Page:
Robotic teddy bear boosts mood in hospitalised children: Study
Using a robotic teddy bear, scientists have shown that social robots can boost the mood among hospitalised children and help them cope with stressful treatments.
Many hospitals host interventions in pediatric units, where child life specialists will provide clinical interventions to hospitalised children for developmental and coping support.
This involves play, preparation, education, and behavioral distraction for both routine medical care, as well as before, during, and after difficult procedures.
Traditional interventions include therapeutic medical play and normalising the environment through activities such as arts and crafts, games, and celebrations.
For the study, published in the journal Pediatrics, researchers deployed a robotic teddy bear, "Huggable," across several pediatric units at Boston Children's Hospital in the US.
More than 50 hospitalised children were randomly split into three groups of interventions that involved Huggable, a tablet-based virtual Huggable, or a traditional plush teddy bear.
In general, Huggable improved various patient outcomes over those other two options.
Researchers from Massachusetts Institute of Technology (MIT) and Northeastern University in the US demonstrated the feasibility of integrating Huggable into the interventions.
The study indicated that children playing with Huggable experienced more positive emotions overall.
They also got out of bed and moved around more, and emotionally connected with the robot, asking it personal questions and inviting it to come back later to meet their families.
"Such improved emotional, physical, and verbal outcomes are all positive factors that could contribute to better and faster recovery in hospitalised children," researchers said.
Although it is a small study, it is the first to explore social robotics in a real-world inpatient pediatric setting with ill children, researchers said.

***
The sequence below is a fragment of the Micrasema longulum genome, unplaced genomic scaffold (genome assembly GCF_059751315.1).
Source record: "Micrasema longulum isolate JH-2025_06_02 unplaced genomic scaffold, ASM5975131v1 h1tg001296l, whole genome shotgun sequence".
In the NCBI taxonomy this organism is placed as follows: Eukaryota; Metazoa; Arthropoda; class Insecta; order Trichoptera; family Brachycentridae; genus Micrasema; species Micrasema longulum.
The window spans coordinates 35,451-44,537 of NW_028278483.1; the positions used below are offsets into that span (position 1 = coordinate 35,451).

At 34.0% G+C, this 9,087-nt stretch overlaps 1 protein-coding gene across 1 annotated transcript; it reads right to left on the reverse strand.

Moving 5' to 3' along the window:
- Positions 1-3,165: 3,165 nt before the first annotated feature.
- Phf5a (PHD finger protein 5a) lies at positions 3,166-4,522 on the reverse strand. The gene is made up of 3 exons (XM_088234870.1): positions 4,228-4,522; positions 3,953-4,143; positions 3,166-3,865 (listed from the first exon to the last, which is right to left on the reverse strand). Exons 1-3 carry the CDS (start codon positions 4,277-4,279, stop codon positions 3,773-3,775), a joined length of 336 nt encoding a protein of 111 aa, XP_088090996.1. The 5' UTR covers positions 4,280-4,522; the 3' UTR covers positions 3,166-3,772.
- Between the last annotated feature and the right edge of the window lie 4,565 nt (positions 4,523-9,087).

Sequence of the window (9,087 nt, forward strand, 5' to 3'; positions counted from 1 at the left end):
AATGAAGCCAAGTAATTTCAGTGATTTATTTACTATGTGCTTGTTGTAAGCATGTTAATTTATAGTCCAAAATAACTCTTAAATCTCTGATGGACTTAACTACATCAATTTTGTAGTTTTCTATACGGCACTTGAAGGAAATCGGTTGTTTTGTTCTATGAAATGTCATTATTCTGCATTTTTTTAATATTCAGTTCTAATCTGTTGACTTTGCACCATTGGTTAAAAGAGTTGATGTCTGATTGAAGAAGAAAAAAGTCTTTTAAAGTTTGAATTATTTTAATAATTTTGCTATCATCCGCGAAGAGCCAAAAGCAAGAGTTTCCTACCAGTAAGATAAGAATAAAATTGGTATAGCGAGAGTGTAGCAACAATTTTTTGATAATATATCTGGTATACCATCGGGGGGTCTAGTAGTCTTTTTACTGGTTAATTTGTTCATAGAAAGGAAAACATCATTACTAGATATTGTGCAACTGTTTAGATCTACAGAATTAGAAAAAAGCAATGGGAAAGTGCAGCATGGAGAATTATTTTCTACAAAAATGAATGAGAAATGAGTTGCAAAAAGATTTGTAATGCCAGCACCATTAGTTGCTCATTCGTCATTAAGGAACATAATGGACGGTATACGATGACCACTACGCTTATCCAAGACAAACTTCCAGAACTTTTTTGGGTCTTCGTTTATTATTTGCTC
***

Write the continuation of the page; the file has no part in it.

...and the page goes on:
Huggable is designed only to assist health care specialists -- not replace them, the researchers said.
During the interventions involving Huggable -- involving kids ages 3 to 10 years -- a specialist would sing nursery rhymes to younger children through robot and move the arms during the song.
Older kids would play the I Spy game, where they have to guess an object in the room described by the specialist through Huggable.
Through self-reports and questionnaires, the researchers recorded how much the patients and families liked interacting with Huggable.
Additional questionnaires assessed patient's positive moods, as well as anxiety and perceived pain levels.
The researchers also used cameras mounted in the child's room to capture and analyse speech patterns, characterising them as joyful or sad, using software.
A greater percentage of children and their parents reported that the children enjoyed playing with Huggable more than with the avatar or traditional teddy bear.
Speech analysis backed up that result, detecting significantly more joyful expressions among the children during robotic interventions. Additionally, parents noted lower levels of perceived pain among their children.
The researchers noted that 93 per cent of patients completed the Huggable-based interventions, and found few barriers to practical implementation, as determined by comments from the specialists.